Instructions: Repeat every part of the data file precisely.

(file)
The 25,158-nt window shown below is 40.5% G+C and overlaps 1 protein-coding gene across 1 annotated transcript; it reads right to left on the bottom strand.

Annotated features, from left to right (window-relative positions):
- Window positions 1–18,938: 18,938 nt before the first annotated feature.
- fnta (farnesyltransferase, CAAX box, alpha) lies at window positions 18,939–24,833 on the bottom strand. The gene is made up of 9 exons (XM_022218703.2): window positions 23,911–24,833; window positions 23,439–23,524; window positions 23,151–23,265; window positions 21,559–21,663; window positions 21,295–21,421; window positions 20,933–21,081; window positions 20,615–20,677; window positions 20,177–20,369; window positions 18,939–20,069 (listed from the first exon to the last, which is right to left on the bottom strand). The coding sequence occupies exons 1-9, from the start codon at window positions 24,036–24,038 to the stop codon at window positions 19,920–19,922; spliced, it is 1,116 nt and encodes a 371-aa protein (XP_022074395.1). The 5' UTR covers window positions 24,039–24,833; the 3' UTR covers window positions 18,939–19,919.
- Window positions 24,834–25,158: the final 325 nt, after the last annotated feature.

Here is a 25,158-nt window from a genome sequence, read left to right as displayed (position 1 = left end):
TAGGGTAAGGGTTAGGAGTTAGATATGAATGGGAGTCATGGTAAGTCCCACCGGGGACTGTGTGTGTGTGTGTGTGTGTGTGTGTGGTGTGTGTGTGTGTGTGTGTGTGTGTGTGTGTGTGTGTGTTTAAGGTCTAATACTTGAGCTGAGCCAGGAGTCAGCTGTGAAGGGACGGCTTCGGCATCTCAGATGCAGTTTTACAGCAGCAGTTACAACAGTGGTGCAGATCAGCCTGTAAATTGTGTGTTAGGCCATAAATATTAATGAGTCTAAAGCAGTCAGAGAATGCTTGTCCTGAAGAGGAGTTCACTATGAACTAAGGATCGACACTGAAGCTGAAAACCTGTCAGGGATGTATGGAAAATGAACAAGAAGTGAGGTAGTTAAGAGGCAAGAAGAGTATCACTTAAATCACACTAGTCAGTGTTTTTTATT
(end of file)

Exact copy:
The 25,158-nt window shown below is 40.5% G+C and overlaps 1 protein-coding gene across 1 annotated transcript; it reads right to left on the bottom strand.

Annotated features, from left to right (window-relative positions):
- Window positions 1–18,938: 18,938 nt before the first annotated feature.
- fnta (farnesyltransferase, CAAX box, alpha) lies at window positions 18,939–24,833 on the bottom strand. The gene is made up of 9 exons (XM_022218703.2): window positions 23,911–24,833; window positions 23,439–23,524; window positions 23,151–23,265; window positions 21,559–21,663; window positions 21,295–21,421; window positions 20,933–21,081; window positions 20,615–20,677; window positions 20,177–20,369; window positions 18,939–20,069 (listed from the first exon to the last, which is right to left on the bottom strand). The coding sequence occupies exons 1-9, from the start codon at window positions 24,036–24,038 to the stop codon at window positions 19,920–19,922; spliced, it is 1,116 nt and encodes a 371-aa protein (XP_022074395.1). The 5' UTR covers window positions 24,039–24,833; the 3' UTR covers window positions 18,939–19,919.
- Window positions 24,834–25,158: the final 325 nt, after the last annotated feature.

Here is a 25,158-nt window from a genome sequence, read left to right as displayed (position 1 = left end):
TAGGGTAAGGGTTAGGAGTTAGATATGAATGGGAGTCATGGTAAGTCCCACCGGGGACTGTGTGTGTGTGTGTGTGTGTGTGTGTGGTGTGTGTGTGTGTGTGTGTGTGTGTGTGTGTGTGTGTGTTTAAGGTCTAATACTTGAGCTGAGCCAGGAGTCAGCTGTGAAGGGACGGCTTCGGCATCTCAGATGCAGTTTTACAGCAGCAGTTACAACAGTGGTGCAGATCAGCCTGTAAATTGTGTGTTAGGCCATAAATATTAATGAGTCTAAAGCAGTCAGAGAATGCTTGTCCTGAAGAGGAGTTCACTATGAACTAAGGATCGACACTGAAGCTGAAAACCTGTCAGGGATGTATGGAAAATGAACAAGAAGTGAGGTAGTTAAGAGGCAAGAAGAGTATCACTTAAATCACACTAGTCAGTGTTTTTTATT